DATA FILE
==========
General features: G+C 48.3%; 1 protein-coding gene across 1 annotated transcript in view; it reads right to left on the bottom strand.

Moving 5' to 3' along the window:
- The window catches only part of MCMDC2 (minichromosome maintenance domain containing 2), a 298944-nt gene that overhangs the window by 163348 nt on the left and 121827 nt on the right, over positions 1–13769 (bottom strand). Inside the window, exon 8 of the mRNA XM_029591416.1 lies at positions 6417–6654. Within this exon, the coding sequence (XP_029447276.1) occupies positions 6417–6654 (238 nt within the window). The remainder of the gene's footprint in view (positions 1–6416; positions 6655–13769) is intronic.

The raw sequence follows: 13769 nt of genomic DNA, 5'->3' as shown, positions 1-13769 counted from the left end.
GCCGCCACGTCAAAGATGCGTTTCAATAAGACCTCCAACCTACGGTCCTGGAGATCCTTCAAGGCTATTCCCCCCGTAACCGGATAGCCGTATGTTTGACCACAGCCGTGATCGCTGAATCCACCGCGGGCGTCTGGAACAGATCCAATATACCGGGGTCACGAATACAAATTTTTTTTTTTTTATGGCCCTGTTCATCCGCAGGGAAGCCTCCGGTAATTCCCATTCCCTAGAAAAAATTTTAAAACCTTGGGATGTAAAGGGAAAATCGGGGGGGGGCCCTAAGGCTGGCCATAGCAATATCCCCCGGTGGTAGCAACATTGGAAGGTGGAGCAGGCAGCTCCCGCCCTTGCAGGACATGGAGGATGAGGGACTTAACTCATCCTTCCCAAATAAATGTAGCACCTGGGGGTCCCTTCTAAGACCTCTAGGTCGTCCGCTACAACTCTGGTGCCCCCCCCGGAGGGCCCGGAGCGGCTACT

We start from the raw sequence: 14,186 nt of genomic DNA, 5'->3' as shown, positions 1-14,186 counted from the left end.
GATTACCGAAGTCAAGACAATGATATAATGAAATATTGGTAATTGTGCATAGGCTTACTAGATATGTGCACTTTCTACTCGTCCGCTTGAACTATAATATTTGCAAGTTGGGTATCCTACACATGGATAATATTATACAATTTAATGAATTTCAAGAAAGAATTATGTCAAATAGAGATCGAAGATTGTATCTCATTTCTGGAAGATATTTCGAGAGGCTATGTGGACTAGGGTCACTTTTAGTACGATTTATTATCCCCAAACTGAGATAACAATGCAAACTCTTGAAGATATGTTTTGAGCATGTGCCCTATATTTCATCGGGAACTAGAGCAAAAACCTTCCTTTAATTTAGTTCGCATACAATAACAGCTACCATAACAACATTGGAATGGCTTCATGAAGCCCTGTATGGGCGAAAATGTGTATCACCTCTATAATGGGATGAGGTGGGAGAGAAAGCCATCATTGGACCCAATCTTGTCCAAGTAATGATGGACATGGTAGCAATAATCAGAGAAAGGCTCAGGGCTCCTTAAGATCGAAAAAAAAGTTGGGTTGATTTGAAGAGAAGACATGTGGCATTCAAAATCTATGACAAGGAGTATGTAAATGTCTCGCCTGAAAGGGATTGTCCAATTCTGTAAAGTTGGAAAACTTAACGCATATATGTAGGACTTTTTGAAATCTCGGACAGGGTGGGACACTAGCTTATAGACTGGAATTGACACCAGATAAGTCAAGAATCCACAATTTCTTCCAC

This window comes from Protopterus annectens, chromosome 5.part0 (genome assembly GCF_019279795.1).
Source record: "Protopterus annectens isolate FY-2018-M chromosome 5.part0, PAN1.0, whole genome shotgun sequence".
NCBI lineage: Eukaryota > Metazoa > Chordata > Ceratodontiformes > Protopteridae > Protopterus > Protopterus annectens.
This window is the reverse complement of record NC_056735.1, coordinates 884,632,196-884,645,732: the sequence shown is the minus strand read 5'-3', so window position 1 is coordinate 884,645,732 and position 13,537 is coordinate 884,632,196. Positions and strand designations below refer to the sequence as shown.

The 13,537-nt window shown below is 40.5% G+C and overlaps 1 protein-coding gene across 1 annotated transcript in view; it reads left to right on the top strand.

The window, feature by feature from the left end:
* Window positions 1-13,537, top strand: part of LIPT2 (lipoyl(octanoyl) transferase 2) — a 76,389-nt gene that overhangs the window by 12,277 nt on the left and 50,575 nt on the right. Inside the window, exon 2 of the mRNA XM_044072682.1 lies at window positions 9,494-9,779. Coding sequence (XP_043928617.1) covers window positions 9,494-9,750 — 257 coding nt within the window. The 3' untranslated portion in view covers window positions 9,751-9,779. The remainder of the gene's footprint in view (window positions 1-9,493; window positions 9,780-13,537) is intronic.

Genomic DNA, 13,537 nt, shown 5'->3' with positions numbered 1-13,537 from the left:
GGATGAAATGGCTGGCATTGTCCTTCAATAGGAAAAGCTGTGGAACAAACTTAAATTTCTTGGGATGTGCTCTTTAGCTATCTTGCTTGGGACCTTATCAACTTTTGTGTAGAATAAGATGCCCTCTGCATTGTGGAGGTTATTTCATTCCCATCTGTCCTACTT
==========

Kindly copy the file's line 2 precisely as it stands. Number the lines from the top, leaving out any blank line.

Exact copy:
Moving 5' to 3' along the window: